Wednesday, February 11, 2015

Adding Additional Protections for Inherited IRAs

     Last year the Supreme Court of the United States unanimously held that Inherited IRAs do not qualify for protection during a bankruptcy. Stating that the term "retirement funds" refers to money set aside for time when a person is no longer working, the Court stated that three characteristics disqualify the funds held in an Inherited IRA from the status of "retirement funds.” 
  1. The owner of an inherited IRA cannot add additional funds to the account. 
  2. Holders of Inherited IRAs must take distributions from those accounts without regard to the number of years until the account owner reaches retirement. 
  3. The owner of an Inherited IRA may make penalty-free withdrawals from the account, up to the entire balance of the account, at any time without triggering the 10% withdrawal penalty found in the Internal Revenue Code.
     This important for any client who expects their retirement accounts to make up a large part of their estate, because this decision means that those inherited retirement assets do not enjoy the usual protection from creditors and will be at risk if one of their beneficiaries files for bankruptcy after receiving their inheritance. Presumably, those assets will also be at risk if a beneficiary divorces a spouse.  Thankfully, we already have a tool that addresses this concern and provides protection for beneficiaries. A standalone IRA Trust named as the beneficiary of a client's IRA can make distributions to the beneficiaries of the IRA Trust without exposing the inherited IRA to creditors. I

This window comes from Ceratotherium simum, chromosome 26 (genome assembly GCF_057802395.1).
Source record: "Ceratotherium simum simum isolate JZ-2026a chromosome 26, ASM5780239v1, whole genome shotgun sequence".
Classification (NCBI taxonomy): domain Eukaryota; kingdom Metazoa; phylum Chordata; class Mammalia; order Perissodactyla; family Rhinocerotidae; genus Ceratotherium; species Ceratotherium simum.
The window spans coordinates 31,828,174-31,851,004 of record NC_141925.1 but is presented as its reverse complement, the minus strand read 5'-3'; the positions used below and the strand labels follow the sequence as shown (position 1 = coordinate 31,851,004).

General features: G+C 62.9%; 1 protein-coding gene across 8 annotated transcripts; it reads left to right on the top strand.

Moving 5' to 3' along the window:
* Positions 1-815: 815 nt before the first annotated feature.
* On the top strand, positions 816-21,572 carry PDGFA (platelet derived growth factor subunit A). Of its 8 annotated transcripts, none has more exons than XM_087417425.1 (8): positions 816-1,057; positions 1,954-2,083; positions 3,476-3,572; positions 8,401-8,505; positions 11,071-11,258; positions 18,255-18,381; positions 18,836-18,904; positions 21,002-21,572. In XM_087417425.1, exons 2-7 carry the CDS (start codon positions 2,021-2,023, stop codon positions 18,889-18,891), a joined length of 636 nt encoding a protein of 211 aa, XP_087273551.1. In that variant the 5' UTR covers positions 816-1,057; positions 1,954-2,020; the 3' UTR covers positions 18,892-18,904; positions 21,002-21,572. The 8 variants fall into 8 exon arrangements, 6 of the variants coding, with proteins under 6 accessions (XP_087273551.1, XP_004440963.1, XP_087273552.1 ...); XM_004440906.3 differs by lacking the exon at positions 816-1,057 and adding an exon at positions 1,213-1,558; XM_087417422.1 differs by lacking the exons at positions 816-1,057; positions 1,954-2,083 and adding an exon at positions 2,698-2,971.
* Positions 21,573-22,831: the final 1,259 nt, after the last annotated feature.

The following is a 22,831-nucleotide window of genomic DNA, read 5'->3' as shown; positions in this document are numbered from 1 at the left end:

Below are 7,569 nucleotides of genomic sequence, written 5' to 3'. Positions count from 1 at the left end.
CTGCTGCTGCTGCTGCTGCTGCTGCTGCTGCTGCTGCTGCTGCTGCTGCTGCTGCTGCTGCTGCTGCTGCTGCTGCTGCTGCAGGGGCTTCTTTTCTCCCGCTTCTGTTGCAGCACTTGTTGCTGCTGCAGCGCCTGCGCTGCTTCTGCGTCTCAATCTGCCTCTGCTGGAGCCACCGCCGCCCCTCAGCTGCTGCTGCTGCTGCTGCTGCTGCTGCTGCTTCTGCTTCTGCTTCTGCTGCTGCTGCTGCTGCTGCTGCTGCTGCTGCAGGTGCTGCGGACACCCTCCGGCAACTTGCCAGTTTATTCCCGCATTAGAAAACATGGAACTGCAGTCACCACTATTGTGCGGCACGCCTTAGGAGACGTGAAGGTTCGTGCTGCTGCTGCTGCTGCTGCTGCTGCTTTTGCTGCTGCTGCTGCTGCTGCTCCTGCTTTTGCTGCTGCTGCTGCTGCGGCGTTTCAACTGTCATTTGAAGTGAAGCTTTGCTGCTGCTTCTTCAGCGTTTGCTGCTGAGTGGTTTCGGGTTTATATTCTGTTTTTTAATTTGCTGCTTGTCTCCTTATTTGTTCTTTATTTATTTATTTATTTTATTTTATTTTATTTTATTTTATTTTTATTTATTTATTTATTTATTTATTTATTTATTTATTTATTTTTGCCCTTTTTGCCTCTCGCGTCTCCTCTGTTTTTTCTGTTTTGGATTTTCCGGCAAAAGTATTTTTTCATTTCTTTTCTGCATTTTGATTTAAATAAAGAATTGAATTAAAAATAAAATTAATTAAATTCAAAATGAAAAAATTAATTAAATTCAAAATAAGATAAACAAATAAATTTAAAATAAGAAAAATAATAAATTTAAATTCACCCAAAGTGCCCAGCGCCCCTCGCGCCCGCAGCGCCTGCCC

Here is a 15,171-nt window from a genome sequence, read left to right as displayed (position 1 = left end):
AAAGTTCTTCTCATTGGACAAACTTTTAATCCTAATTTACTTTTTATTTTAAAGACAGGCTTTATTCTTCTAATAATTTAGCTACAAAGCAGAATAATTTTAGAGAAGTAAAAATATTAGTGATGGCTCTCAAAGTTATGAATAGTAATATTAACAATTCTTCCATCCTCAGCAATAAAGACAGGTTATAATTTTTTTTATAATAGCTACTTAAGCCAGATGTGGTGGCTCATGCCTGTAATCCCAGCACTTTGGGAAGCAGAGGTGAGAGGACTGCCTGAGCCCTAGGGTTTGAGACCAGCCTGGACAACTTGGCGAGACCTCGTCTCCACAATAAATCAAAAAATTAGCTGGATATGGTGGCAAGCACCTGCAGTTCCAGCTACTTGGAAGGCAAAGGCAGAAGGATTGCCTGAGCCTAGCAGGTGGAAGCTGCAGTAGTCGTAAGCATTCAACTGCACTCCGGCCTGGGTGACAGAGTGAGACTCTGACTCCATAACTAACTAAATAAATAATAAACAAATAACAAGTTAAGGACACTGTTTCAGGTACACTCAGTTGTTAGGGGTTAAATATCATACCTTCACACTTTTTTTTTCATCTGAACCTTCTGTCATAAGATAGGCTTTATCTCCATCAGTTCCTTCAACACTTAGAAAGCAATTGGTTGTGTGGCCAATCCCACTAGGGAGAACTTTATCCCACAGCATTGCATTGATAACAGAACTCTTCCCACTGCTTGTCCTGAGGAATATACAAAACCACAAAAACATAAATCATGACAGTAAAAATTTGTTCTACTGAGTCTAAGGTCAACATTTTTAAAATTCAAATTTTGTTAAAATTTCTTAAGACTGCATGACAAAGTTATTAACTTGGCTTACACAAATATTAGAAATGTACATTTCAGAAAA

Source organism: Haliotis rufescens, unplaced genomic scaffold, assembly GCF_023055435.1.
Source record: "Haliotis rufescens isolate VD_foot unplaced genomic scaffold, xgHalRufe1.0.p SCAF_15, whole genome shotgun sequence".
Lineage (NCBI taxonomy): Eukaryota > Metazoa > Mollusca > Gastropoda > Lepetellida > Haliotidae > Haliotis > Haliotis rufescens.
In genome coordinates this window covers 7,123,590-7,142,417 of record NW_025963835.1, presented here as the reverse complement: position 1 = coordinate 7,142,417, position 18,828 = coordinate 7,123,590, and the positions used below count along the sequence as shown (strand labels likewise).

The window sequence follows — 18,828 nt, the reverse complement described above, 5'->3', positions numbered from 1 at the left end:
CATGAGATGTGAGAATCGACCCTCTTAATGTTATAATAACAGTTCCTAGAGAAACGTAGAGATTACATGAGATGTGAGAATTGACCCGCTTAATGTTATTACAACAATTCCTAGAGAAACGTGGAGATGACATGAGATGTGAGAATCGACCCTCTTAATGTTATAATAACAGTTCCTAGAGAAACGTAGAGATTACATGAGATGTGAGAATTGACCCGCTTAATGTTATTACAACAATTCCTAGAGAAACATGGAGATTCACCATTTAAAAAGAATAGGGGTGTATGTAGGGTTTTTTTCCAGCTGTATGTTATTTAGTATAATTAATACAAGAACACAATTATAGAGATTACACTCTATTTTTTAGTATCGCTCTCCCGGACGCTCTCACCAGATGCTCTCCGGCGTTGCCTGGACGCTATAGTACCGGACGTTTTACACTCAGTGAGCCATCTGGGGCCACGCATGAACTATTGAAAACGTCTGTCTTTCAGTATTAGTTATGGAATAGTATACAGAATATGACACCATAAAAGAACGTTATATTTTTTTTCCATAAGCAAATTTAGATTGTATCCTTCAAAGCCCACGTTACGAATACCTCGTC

Normally only an individual can be a "designated beneficiary" under an IRA, but if a Living Trust meets certain requirements it is considered a "see-through" trust and the Internal Revenue Code and Regulations treat the beneficiaries of the trust as the "designated beneficiaries" of the IRA. This allows those beneficiaries to stretch their distributions to receive the minimum required distributions over the life expectancy of the oldest beneficiary. In the event that it would be more advantageous for each beneficiary to take distributions over their own life span, it is possible to create specific sub trusts for each beneficiary under the IRA Trust to stretch distributions over the individual beneficiaries' lifespans. 
     For years, we have been using standalone IRA Trusts to assist clients who wished to place different restrictions on the distribution of their retirement and nonretirement assets or to protect beneficiaries from misusing the benefits of an inherited IRA by taking large lump sum distributions, or as protection against possible creditors or loss of assets in a divorce action. With this recent decision from the Supreme Court, a standalone IRA trust provides clients with the peace of mind that in the event one of their loved ones becomes one of the nearly 1,000,000 people who file for bankruptcy in the United States each year, their inherited IRA assets will remain protected.
     The law and regulations governing "inherited IRAs" and the use of IRA Trusts is expansive and complex. Before a client begins designating a trust as the beneficiary of a retirement account they should consult with a legal expert in that area. Additionally at the death of the account owner, it is important to seek additional advice as to the best way to retitle accounts or distribute the assets. If you or your clients have specific questions regarding this or any other planning matter please do not hesitate to contact us and we will be happy to provide you with an understanding of the consequences of any actions.

No comments:

Post a Comment

We welcome and appreciate your comments but remind you that while not all viewpoints are equally respectable, all people should be treated with respect. The authors do not actively moderate comments but reserve the right to remove comments that are offensive, derogatory, or contain spam.